Tuesday, February 26, 2008

Don't blame Bud

Dear Friends-

Transportation is an important item on this year’s legislative agenda, but I haven’t heard people clamoring for their taxes to be raised. Regardless, you and I both will be paying more at the pump and several other places in the future.

Governor Tim Pawlenty vetoed the transportation bill last week, but the House and the Senate Democrats both got enough votes for an override Monday. The result is the largest tax increase in Minnesota history: $6.6 billion.

Minnesota was ranked 28th in gas taxes, but will rise to seventh nationally with an 8.5-cent increase in the bill. In addition, we’ll all pay extra for registration and license tabs. There also is a quarter-cent sales tax increase in the metro area - with no referendum - and funding for mass transit.

Through an amendment to the bill, there is no guarantee funding will be equitable between rural Minnesota and the metro area. This is not good for those of us in rural Minnesota and, with a budget deficit looming, it also is ill-timed.

It probably wasn’t by coincidence the transportation bill sped through the House and Senate just ahead of an updated budget forecast. Last November’s prediction called for a $373 million state shortfall, but this week’s updated figure could be in the $1 billion range.

But before Minnesotans had a chance for the shortfall reality to hit, the transportation bill was enacted. Estimates say the increased transportation taxes will cost each Minnesotan in excess of $130 per year. That’s more than $500 per year for a family of four.

What we needed was an earnest look at reform. Missouri and Indiana both largely increased their transportation funding recently without having to raise taxes. The problem in Minnesota was a lack of work across party lines. No Republican amendments were adopted and Gov. Pawlenty was left out of the mix.

We all believe we need good roads, but this isn’t a bill that reflects the desires of everyday Minnesotans. In fact, 70 percent of constituents said “no” to a gas tax in a recent survey I distributed in the local district and my vote on the bill reflected that sentiment.

Furthermore, transportation funding seems to be down on the list of priorities for the people I represent. Of the 10 people I spoke with during breakfast at a Pelican Rapids restaurant over the weekend, not one of them talked about transportation being a priority. They’re more concerned about education and property taxes.

Sincerely,
Bud

Rep. Bud Nornes
State Representative 10A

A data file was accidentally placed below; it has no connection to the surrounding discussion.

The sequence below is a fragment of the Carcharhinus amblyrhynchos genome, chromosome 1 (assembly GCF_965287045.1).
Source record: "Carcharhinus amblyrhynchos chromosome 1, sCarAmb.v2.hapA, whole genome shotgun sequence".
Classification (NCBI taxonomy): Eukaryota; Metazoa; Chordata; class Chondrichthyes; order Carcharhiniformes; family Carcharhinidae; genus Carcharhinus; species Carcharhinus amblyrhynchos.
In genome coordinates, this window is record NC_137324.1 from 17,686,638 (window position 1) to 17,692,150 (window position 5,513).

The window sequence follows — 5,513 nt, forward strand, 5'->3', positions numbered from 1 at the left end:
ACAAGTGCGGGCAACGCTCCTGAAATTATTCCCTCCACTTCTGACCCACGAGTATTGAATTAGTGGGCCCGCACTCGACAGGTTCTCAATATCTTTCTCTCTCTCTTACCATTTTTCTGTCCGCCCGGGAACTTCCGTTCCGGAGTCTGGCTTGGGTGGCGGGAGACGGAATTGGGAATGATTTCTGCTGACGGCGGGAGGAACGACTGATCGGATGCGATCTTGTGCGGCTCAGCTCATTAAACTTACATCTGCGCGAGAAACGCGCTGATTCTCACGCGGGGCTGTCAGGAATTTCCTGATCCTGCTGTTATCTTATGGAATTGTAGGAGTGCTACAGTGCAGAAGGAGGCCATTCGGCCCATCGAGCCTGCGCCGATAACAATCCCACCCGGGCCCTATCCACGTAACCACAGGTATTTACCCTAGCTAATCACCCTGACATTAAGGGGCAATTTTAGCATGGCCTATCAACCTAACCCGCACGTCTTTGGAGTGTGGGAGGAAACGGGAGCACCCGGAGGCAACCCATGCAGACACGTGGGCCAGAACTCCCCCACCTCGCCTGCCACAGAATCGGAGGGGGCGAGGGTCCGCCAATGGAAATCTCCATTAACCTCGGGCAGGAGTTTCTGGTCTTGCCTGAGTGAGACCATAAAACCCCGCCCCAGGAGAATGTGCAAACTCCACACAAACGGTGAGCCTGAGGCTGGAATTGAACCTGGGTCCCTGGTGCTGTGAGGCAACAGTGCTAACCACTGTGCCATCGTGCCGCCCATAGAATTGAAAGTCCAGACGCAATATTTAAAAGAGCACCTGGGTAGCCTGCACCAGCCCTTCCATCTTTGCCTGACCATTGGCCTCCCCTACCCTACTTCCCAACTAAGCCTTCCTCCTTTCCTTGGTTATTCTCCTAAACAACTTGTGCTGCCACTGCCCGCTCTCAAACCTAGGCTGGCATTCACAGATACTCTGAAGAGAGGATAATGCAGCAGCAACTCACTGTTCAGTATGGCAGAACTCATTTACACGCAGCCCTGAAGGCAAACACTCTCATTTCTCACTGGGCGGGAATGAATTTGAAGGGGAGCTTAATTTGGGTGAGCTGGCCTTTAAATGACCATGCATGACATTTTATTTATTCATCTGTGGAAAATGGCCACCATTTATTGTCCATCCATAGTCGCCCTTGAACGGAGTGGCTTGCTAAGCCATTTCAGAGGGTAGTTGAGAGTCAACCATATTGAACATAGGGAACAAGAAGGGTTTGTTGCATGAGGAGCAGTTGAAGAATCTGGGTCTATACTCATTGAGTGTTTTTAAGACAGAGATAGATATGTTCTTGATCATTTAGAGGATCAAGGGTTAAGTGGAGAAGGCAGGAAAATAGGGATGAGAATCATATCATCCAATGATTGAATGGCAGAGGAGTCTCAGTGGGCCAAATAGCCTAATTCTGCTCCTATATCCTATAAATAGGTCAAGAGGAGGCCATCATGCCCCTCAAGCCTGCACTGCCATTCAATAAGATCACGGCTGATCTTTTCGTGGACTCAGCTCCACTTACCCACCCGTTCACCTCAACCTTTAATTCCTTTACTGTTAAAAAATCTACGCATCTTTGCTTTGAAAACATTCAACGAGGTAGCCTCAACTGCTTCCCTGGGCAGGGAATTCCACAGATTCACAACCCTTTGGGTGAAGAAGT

277 State Office Building
100 Dr. Martin Luther King, Jr. Blvd.
St. Paul, MN 55155
651-296-4946
800-336-8017
Fax: 651- 296-4307
rep.bud.nornes@house.mn

Subscribe to my email updates at:
www.house.mn/10A

6 comments:

Anonymous said...

Education is on the forefront of my thoughts. Now that the transportation bill is outta the way, will that give more time for the legislature to address our failing schools? We can only hope! Again, get ready to over-ride another Pawlenty veto.

Call your legislators, folks! Pelican Rapids WILL be losing teachers this year and again next year if school funding isn't fixed. Reality is soon to be setting in.

apple betty said...

Dear Bud,
Sorry that you only spoke with ten people in Pelican Rapids over the weekend. If you had taken the time to seek out others than those who were eating breakfast in a particular restaurant, you would have found that there is more than one side to this issue.

There are many who see the need for a long-term solution for the debt piling up: instead of borrowing millions of dollars to cover the costs of new roads and bridges (and repairs), the new gas tax will help retire some of the debt.

Education is a priority--perhaps you should hang out at the PR post office on Friday where you can meet all sorts of people.

Anonymous said...

Maybe it's time for all the Dalmatian's to leave the "Bud Truck" this fall. Otter Tail County needs new thinking.

When gas hits $4.00 per gallon this summer, Bud will blame it on the 5 cent gas tax.

Anonymous said...

Why hasn't the school asked the public for a little bit of operating money? They may have more success with this than they did with the new school idea.

Andrew Evenson said...

I am glad that Bud Nornes has stood strong against excessive taxes and I think it will help him gain more support than ever. Minnesota already has the 7th highest taxes per capita of any state in America and this will probably move us up to 5th.

College students like me are hurt by the $130 per person tax increase when already faced with large student loans.

As far as education spending goes, the reason we have to cut teachers is because we are loosing students. I'd love to be able to keep all of our teachers, but just like any business or organization you have to make cuts when numbers are down.

Let's focus on how to attract more students and families to live in Pelican Rapids so that we can keep all of our town's wonderful teachers.

Anonymous said...

It's time Bud joins Cal in retriement. To give up transportation in order to stay the company line is not in the best interests of us in Otter Tail County or Minnesota. Leadership means doing what's best for the people... not the "party". Watch now how soon these updates will take credit for new roads and bridges....not Bud's fault!